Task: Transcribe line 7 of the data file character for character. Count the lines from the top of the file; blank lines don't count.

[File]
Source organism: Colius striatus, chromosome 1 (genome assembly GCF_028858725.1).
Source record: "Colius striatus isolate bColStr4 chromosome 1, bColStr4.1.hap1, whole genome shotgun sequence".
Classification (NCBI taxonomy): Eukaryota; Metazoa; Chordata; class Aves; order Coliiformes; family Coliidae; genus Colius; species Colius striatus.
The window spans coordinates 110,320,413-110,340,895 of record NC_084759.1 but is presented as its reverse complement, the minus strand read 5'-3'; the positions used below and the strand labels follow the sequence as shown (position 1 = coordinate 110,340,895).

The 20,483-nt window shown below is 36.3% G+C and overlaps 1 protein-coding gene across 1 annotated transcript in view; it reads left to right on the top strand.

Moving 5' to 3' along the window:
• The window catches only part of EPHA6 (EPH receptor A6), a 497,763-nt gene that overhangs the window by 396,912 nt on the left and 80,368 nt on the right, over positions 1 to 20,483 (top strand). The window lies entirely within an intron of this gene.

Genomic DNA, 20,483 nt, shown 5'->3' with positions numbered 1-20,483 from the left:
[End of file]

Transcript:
• The window catches only part of EPHA6 (EPH receptor A6), a 497,763-nt gene that overhangs the window by 396,912 nt on the left and 80,368 nt on the right, over positions 1 to 20,483 (top strand). The window lies entirely within an intron of this gene.